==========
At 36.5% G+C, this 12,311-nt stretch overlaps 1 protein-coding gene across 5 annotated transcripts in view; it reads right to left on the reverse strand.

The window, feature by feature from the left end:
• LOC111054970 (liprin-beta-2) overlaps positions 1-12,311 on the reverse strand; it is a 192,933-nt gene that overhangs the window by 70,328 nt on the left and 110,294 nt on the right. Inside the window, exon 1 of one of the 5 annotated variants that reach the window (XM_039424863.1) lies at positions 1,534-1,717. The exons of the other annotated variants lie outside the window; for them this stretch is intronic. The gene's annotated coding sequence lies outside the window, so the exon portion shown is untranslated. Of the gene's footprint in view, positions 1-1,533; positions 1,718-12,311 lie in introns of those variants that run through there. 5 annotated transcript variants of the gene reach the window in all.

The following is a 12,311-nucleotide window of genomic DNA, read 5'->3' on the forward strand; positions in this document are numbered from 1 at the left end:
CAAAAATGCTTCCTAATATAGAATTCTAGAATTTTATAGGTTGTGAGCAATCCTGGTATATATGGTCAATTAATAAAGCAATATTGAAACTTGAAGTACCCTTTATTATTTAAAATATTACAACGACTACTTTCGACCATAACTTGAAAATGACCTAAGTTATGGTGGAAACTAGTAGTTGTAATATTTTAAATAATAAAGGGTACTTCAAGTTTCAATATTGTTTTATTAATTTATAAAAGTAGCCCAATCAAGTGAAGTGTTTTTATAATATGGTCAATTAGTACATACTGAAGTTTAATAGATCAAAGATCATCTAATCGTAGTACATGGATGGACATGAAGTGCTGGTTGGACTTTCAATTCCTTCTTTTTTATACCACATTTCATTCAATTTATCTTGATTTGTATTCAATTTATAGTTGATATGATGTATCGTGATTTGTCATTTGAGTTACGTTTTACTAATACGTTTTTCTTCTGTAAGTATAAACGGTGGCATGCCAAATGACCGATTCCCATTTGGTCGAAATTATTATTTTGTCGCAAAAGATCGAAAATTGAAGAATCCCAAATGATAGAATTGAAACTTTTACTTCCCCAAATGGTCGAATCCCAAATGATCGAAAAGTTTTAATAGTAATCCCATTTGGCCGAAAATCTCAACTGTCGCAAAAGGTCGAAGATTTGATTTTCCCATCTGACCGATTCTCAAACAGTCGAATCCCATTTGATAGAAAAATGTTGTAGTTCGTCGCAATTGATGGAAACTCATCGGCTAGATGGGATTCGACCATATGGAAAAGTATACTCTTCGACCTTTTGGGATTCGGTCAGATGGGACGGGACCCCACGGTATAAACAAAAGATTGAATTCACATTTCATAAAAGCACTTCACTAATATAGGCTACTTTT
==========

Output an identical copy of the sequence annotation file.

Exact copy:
At 36.5% G+C, this 12,311-nt stretch overlaps 1 protein-coding gene across 5 annotated transcripts in view; it reads right to left on the reverse strand.

The window, feature by feature from the left end:
• LOC111054970 (liprin-beta-2) overlaps positions 1-12,311 on the reverse strand; it is a 192,933-nt gene that overhangs the window by 70,328 nt on the left and 110,294 nt on the right. Inside the window, exon 1 of one of the 5 annotated variants that reach the window (XM_039424863.1) lies at positions 1,534-1,717. The exons of the other annotated variants lie outside the window; for them this stretch is intronic. The gene's annotated coding sequence lies outside the window, so the exon portion shown is untranslated. Of the gene's footprint in view, positions 1-1,533; positions 1,718-12,311 lie in introns of those variants that run through there. 5 annotated transcript variants of the gene reach the window in all.

The following is a 12,311-nucleotide window of genomic DNA, read 5'->3' on the forward strand; positions in this document are numbered from 1 at the left end:
CAAAAATGCTTCCTAATATAGAATTCTAGAATTTTATAGGTTGTGAGCAATCCTGGTATATATGGTCAATTAATAAAGCAATATTGAAACTTGAAGTACCCTTTATTATTTAAAATATTACAACGACTACTTTCGACCATAACTTGAAAATGACCTAAGTTATGGTGGAAACTAGTAGTTGTAATATTTTAAATAATAAAGGGTACTTCAAGTTTCAATATTGTTTTATTAATTTATAAAAGTAGCCCAATCAAGTGAAGTGTTTTTATAATATGGTCAATTAGTACATACTGAAGTTTAATAGATCAAAGATCATCTAATCGTAGTACATGGATGGACATGAAGTGCTGGTTGGACTTTCAATTCCTTCTTTTTTATACCACATTTCATTCAATTTATCTTGATTTGTATTCAATTTATAGTTGATATGATGTATCGTGATTTGTCATTTGAGTTACGTTTTACTAATACGTTTTTCTTCTGTAAGTATAAACGGTGGCATGCCAAATGACCGATTCCCATTTGGTCGAAATTATTATTTTGTCGCAAAAGATCGAAAATTGAAGAATCCCAAATGATAGAATTGAAACTTTTACTTCCCCAAATGGTCGAATCCCAAATGATCGAAAAGTTTTAATAGTAATCCCATTTGGCCGAAAATCTCAACTGTCGCAAAAGGTCGAAGATTTGATTTTCCCATCTGACCGATTCTCAAACAGTCGAATCCCATTTGATAGAAAAATGTTGTAGTTCGTCGCAATTGATGGAAACTCATCGGCTAGATGGGATTCGACCATATGGAAAAGTATACTCTTCGACCTTTTGGGATTCGGTCAGATGGGACGGGACCCCACGGTATAAACAAAAGATTGAATTCACATTTCATAAAAGCACTTCACTAATATAGGCTACTTTT